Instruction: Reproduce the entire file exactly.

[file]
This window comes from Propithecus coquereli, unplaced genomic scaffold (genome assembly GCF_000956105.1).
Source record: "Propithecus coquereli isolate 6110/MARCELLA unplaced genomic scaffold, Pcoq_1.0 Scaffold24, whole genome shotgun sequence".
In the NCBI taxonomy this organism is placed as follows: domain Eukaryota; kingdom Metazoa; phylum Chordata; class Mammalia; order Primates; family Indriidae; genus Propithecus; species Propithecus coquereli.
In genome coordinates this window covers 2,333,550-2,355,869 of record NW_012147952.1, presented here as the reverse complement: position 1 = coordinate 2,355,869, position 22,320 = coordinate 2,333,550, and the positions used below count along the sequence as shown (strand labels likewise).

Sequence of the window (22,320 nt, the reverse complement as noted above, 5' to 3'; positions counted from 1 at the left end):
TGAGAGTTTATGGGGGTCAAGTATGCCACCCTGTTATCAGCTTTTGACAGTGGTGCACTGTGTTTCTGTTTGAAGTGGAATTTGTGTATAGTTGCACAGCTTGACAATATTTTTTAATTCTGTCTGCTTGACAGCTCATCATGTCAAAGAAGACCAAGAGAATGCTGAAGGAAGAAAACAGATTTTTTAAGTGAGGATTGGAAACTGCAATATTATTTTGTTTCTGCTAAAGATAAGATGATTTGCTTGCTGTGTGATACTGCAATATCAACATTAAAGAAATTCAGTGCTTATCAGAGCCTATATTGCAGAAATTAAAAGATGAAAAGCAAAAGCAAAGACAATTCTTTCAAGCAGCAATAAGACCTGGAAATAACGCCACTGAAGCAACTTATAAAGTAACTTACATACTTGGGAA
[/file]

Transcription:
This window comes from Propithecus coquereli, unplaced genomic scaffold (genome assembly GCF_000956105.1).
Source record: "Propithecus coquereli isolate 6110/MARCELLA unplaced genomic scaffold, Pcoq_1.0 Scaffold24, whole genome shotgun sequence".
In the NCBI taxonomy this organism is placed as follows: domain Eukaryota; kingdom Metazoa; phylum Chordata; class Mammalia; order Primates; family Indriidae; genus Propithecus; species Propithecus coquereli.
In genome coordinates this window covers 2,333,550-2,355,869 of record NW_012147952.1, presented here as the reverse complement: position 1 = coordinate 2,355,869, position 22,320 = coordinate 2,333,550, and the positions used below count along the sequence as shown (strand labels likewise).

Sequence of the window (22,320 nt, the reverse complement as noted above, 5' to 3'; positions counted from 1 at the left end):
TGAGAGTTTATGGGGGTCAAGTATGCCACCCTGTTATCAGCTTTTGACAGTGGTGCACTGTGTTTCTGTTTGAAGTGGAATTTGTGTATAGTTGCACAGCTTGACAATATTTTTTAATTCTGTCTGCTTGACAGCTCATCATGTCAAAGAAGACCAAGAGAATGCTGAAGGAAGAAAACAGATTTTTTAAGTGAGGATTGGAAACTGCAATATTATTTTGTTTCTGCTAAAGATAAGATGATTTGCTTGCTGTGTGATACTGCAATATCAACATTAAAGAAATTCAGTGCTTATCAGAGCCTATATTGCAGAAATTAAAAGATGAAAAGCAAAAGCAAAGACAATTCTTTCAAGCAGCAATAAGACCTGGAAATAACGCCACTGAAGCAACTTATAAAGTAACTTACATACTTGGGAA